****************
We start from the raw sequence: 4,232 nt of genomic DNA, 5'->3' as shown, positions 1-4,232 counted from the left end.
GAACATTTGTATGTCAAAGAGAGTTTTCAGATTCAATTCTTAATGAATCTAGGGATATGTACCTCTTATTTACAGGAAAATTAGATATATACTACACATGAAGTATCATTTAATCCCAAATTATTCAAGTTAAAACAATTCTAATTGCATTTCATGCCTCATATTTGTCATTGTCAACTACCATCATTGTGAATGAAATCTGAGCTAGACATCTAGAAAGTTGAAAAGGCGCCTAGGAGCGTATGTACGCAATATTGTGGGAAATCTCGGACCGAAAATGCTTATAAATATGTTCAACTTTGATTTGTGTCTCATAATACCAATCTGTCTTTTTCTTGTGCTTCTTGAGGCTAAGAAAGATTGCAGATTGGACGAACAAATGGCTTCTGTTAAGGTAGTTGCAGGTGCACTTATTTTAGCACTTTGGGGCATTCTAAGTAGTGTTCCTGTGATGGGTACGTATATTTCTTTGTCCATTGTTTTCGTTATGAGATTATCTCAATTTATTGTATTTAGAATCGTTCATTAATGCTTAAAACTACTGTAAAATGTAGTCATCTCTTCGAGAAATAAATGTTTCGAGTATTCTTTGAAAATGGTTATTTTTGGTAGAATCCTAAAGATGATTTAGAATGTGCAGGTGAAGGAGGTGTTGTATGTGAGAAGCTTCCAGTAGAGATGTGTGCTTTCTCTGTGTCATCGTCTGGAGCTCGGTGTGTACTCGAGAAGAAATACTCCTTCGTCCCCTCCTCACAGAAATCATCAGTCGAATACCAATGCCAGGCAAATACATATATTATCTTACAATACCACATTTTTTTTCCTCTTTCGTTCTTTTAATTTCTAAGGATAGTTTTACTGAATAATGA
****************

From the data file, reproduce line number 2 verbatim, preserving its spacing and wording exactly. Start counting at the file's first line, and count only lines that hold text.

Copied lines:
GAACATTTGTATGTCAAAGAGAGTTTTCAGATTCAATTCTTAATGAATCTAGGGATATGTACCTCTTATTTACAGGAAAATTAGATATATACTACACATGAAGTATCATTTAATCCCAAATTATTCAAGTTAAAACAATTCTAATTGCATTTCATGCCTCATATTTGTCATTGTCAACTACCATCATTGTGAATGAAATCTGAGCTAGACATCTAGAAAGTTGAAAAGGCGCCTAGGAGCGTATGTACGCAATATTGTGGGAAATCTCGGACCGAAAATGCTTATAAATATGTTCAACTTTGATTTGTGTCTCATAATACCAATCTGTCTTTTTCTTGTGCTTCTTGAGGCTAAGAAAGATTGCAGATTGGACGAACAAATGGCTTCTGTTAAGGTAGTTGCAGGTGCACTTATTTTAGCACTTTGGGGCATTCTAAGTAGTGTTCCTGTGATGGGTACGTATATTTCTTTGTCCATTGTTTTCGTTATGAGATTATCTCAATTTATTGTATTTAGAATCGTTCATTAATGCTTAAAACTACTGTAAAATGTAGTCATCTCTTCGAGAAATAAATGTTTCGAGTATTCTTTGAAAATGGTTATTTTTGGTAGAATCCTAAAGATGATTTAGAATGTGCAGGTGAAGGAGGTGTTGTATGTGAGAAGCTTCCAGTAGAGATGTGTGCTTTCTCTGTGTCATCGTCTGGAGCTCGGTGTGTACTCGAGAAGAAATACTCCTTCGTCCCCTCCTCACAGAAATCATCAGTCGAATACCAATGCCAGGCAAATACATATATTATCTTACAATACCACATTTTTTTTCCTCTTTCGTTCTTTTAATTTCTAAGGATAGTTTTACTGAATAATGA